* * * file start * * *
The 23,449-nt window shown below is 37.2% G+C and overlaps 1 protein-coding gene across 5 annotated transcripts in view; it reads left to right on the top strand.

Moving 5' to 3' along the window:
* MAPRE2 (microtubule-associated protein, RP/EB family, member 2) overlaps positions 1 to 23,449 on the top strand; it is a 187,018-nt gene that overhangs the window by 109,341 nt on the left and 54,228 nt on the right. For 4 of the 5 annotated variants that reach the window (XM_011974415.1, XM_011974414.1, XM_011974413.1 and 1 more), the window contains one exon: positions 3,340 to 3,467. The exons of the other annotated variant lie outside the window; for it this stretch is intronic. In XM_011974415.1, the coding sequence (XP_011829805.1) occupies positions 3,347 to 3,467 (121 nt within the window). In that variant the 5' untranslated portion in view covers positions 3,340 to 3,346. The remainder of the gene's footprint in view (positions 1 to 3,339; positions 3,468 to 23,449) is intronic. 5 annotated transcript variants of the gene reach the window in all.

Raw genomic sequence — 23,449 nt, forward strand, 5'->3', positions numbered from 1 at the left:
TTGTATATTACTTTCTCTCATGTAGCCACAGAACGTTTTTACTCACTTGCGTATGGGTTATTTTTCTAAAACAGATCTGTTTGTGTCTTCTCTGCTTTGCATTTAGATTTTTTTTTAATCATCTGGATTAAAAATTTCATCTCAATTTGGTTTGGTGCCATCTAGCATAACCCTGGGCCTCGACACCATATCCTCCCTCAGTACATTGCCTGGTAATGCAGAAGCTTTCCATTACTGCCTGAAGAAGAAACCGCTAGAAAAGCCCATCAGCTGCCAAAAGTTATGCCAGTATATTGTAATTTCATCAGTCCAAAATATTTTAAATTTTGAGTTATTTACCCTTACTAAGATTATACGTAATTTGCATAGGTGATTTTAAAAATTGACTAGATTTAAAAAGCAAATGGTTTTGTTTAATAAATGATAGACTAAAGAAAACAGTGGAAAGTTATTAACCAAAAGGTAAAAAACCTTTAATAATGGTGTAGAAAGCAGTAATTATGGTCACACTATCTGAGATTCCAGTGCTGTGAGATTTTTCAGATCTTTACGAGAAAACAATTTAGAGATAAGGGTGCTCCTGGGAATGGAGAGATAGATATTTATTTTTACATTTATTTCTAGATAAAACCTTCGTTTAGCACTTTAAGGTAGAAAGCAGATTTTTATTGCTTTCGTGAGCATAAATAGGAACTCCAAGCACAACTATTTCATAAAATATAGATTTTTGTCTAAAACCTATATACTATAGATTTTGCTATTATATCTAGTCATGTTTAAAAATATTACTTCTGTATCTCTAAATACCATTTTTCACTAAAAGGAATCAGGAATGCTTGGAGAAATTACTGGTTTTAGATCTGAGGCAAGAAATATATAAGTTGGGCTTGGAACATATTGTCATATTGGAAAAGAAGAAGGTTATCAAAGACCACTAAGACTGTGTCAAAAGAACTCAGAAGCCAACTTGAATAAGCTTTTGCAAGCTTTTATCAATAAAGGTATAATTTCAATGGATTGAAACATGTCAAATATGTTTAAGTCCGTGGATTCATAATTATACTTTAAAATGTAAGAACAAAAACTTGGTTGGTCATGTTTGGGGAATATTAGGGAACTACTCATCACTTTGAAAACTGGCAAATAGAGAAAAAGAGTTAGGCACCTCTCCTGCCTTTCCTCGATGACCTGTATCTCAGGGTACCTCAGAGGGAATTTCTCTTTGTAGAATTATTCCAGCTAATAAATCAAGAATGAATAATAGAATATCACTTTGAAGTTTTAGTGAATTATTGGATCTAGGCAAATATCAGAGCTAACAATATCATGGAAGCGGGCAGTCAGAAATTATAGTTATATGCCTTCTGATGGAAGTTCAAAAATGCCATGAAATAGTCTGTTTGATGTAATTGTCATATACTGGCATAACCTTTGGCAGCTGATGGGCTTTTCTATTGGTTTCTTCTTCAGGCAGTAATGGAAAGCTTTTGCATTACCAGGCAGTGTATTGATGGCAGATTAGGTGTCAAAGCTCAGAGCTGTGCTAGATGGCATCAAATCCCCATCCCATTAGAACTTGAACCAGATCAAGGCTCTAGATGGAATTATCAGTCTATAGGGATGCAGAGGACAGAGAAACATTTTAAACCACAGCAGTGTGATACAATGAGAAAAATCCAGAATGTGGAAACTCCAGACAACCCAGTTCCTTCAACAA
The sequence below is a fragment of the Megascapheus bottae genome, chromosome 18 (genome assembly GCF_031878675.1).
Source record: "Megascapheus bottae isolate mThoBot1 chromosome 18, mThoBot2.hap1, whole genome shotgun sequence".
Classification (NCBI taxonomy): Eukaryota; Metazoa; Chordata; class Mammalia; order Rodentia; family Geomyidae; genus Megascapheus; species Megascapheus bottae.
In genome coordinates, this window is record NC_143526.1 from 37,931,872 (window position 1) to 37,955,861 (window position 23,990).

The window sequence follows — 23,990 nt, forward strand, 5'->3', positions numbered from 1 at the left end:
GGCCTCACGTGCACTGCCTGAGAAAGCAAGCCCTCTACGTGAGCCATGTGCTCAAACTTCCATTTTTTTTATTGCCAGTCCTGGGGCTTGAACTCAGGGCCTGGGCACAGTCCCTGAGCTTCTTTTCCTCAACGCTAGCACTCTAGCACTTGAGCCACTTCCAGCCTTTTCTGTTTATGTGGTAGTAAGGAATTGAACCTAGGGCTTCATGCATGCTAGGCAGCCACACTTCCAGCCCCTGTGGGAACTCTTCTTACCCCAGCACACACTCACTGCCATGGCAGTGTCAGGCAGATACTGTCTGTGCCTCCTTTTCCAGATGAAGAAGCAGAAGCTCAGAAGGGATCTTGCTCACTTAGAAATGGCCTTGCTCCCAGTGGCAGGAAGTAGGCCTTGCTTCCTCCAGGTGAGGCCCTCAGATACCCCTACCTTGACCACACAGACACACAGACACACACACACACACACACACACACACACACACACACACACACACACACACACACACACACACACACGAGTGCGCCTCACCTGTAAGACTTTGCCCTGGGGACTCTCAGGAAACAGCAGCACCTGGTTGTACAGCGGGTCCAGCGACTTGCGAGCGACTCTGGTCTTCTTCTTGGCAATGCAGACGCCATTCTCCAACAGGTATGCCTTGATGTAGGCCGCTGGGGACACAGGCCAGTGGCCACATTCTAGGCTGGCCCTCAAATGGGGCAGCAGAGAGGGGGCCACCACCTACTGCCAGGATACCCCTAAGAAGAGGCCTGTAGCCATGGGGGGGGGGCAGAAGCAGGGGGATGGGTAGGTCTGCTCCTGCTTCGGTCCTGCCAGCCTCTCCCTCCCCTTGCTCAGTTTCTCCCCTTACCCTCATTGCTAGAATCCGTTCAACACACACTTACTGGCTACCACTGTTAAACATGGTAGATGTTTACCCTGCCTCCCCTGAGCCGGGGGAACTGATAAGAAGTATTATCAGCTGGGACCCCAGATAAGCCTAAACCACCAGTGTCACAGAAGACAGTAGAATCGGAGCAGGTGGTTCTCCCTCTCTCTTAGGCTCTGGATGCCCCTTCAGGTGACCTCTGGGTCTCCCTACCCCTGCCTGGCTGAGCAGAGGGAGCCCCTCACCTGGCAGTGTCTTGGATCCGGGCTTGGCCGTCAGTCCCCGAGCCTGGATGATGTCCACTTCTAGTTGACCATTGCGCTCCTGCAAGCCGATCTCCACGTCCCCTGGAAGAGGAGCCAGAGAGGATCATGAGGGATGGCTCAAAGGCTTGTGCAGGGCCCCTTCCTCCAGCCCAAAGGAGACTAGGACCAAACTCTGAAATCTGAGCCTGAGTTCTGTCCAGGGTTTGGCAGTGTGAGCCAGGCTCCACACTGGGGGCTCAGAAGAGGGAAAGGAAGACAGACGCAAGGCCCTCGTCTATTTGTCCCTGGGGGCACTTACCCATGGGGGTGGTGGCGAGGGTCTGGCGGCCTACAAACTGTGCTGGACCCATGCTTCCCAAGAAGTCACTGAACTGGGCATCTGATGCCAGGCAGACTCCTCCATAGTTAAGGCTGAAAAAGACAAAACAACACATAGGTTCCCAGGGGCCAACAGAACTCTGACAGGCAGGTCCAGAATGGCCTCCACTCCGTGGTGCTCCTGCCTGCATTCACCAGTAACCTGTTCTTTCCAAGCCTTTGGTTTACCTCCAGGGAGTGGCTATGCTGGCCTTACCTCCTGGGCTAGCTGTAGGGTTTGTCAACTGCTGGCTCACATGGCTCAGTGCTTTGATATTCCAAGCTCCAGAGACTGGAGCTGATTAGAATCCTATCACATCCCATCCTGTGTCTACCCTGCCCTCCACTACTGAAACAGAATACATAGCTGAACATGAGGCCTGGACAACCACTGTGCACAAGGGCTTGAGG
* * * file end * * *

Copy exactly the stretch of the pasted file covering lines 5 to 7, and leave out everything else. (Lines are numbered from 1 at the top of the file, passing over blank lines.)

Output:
TTGTATATTACTTTCTCTCATGTAGCCACAGAACGTTTTTACTCACTTGCGTATGGGTTATTTTTCTAAAACAGATCTGTTTGTGTCTTCTCTGCTTTGCATTTAGATTTTTTTTTAATCATCTGGATTAAAAATTTCATCTCAATTTGGTTTGGTGCCATCTAGCATAACCCTGGGCCTCGACACCATATCCTCCCTCAGTACATTGCCTGGTAATGCAGAAGCTTTCCATTACTGCCTGAAGAAGAAACCGCTAGAAAAGCCCATCAGCTGCCAAAAGTTATGCCAGTATATTGTAATTTCATCAGTCCAAAATATTTTAAATTTTGAGTTATTTACCCTTACTAAGATTATACGTAATTTGCATAGGTGATTTTAAAAATTGACTAGATTTAAAAAGCAAATGGTTTTGTTTAATAAATGATAGACTAAAGAAAACAGTGGAAAGTTATTAACCAAAAGGTAAAAAACCTTTAATAATGGTGTAGAAAGCAGTAATTATGGTCACACTATCTGAGATTCCAGTGCTGTGAGATTTTTCAGATCTTTACGAGAAAACAATTTAGAGATAAGGGTGCTCCTGGGAATGGAGAGATAGATATTTATTTTTACATTTATTTCTAGATAAAACCTTCGTTTAGCACTTTAAGGTAGAAAGCAGATTTTTATTGCTTTCGTGAGCATAAATAGGAACTCCAAGCACAACTATTTCATAAAATATAGATTTTTGTCTAAAACCTATATACTATAGATTTTGCTATTATATCTAGTCATGTTTAAAAATATTACTTCTGTATCTCTAAATACCATTTTTCACTAAAAGGAATCAGGAATGCTTGGAGAAATTACTGGTTTTAGATCTGAGGCAAGAAATATATAAGTTGGGCTTGGAACATATTGTCATATTGGAAAAGAAGAAGGTTATCAAAGACCACTAAGACTGTGTCAAAAGAACTCAGAAGCCAACTTGAATAAGCTTTTGCAAGCTTTTATCAATAAAGGTATAATTTCAATGGATTGAAACATGTCAAATATGTTTAAGTCCGTGGATTCATAATTATACTTTAAAATGTAAGAACAAAAACTTGGTTGGTCATGTTTGGGGAATATTAGGGAACTACTCATCACTTTGAAAACTGGCAAATAGAGAAAAAGAGTTAGGCACCTCTCCTGCCTTTCCTCGATGACCTGTATCTCAGGGTACCTCAGAGGGAATTTCTCTTTGTAGAATTATTCCAGCTAATAAATCAAGAATGAATAATAGAATATCACTTTGAAGTTTTAGTGAATTATTGGATCTAGGCAAATATCAGAGCTAACAATATCATGGAAGCGGGCAGTCAGAAATTATAGTTATATGCCTTCTGATGGAAGTTCAAAAATGCCATGAAATAGTCTGTTTGATGTAATTGTCATATACTGGCATAACCTTTGGCAGCTGATGGGCTTTTCTATTGGTTTCTTCTTCAGGCAGTAATGGAAAGCTTTTGCATTACCAGGCAGTGTATTGATGGCAGATTAGGTGTCAAAGCTCAGAGCTGTGCTAGATGGCATCAAATCCCCATCCCATTAGAACTTGAACCAGATCAAGGCTCTAGATGGAATTATCAGTCTATAGGGATGCAGAGGACAGAGAAACATTTTAAACCACAGCAGTGTGATACAATGAGAAAAATCCAGAATGTGGAAACTCCAGACAACCCAGTTCCTTCAACAA
The sequence below is a fragment of the Megascapheus bottae genome, chromosome 18 (genome assembly GCF_031878675.1).
Source record: "Megascapheus bottae isolate mThoBot1 chromosome 18, mThoBot2.hap1, whole genome shotgun sequence".